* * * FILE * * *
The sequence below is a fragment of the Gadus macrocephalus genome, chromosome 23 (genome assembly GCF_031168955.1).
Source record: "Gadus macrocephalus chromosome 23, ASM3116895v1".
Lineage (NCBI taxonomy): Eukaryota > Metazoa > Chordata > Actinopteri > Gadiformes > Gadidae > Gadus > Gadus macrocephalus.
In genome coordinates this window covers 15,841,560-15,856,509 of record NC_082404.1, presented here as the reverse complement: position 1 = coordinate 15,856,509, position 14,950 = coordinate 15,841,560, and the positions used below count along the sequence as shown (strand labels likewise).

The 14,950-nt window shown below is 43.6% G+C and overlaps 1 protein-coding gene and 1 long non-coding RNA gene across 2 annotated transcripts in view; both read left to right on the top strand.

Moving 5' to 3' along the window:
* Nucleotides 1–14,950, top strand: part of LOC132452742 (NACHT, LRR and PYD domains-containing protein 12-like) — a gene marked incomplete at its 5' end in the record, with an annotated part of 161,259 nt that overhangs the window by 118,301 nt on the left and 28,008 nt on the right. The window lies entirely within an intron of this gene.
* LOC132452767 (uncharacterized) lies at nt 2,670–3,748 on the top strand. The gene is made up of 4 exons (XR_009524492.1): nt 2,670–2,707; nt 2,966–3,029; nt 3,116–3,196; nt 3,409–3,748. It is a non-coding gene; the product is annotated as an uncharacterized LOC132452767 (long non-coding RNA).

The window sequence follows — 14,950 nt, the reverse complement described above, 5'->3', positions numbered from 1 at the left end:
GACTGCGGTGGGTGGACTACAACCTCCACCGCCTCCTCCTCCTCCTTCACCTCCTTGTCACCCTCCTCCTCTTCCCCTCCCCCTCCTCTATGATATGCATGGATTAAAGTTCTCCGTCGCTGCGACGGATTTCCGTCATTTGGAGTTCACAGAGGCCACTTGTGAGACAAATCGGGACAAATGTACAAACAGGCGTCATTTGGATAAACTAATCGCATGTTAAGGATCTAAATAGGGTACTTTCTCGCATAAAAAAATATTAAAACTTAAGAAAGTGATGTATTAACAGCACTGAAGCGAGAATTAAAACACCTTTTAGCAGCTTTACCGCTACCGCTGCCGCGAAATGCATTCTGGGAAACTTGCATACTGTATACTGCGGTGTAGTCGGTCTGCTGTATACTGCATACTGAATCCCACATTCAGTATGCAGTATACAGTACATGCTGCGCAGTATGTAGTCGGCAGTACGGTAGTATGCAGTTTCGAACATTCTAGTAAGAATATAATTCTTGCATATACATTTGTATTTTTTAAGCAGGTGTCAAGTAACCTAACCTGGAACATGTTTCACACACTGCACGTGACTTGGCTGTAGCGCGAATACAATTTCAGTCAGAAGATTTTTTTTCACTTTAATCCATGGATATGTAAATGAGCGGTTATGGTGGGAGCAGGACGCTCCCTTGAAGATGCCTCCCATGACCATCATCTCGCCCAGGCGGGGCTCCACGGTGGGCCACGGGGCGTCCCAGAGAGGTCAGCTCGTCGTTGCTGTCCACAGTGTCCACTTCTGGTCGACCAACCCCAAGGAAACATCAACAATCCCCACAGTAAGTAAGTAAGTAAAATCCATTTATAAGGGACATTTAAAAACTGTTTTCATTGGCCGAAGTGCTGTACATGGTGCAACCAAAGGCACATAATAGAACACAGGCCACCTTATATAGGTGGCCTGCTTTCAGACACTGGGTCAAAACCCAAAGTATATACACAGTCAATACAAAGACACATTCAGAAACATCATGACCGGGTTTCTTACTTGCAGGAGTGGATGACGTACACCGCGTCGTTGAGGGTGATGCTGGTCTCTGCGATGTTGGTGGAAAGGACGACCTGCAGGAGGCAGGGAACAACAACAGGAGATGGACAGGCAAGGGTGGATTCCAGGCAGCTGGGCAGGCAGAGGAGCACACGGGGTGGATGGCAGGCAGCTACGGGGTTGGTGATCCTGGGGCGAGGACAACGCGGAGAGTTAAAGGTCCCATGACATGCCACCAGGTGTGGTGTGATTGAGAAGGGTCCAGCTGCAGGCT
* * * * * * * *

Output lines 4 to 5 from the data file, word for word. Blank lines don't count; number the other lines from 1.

In genome coordinates this window covers 15,841,560-15,856,509 of record NC_082404.1, presented here as the reverse complement: position 1 = coordinate 15,856,509, position 14,950 = coordinate 15,841,560, and the positions used below count along the sequence as shown (strand labels likewise).

The 14,950-nt window shown below is 43.6% G+C and overlaps 1 protein-coding gene and 1 long non-coding RNA gene across 2 annotated transcripts in view; both read left to right on the top strand.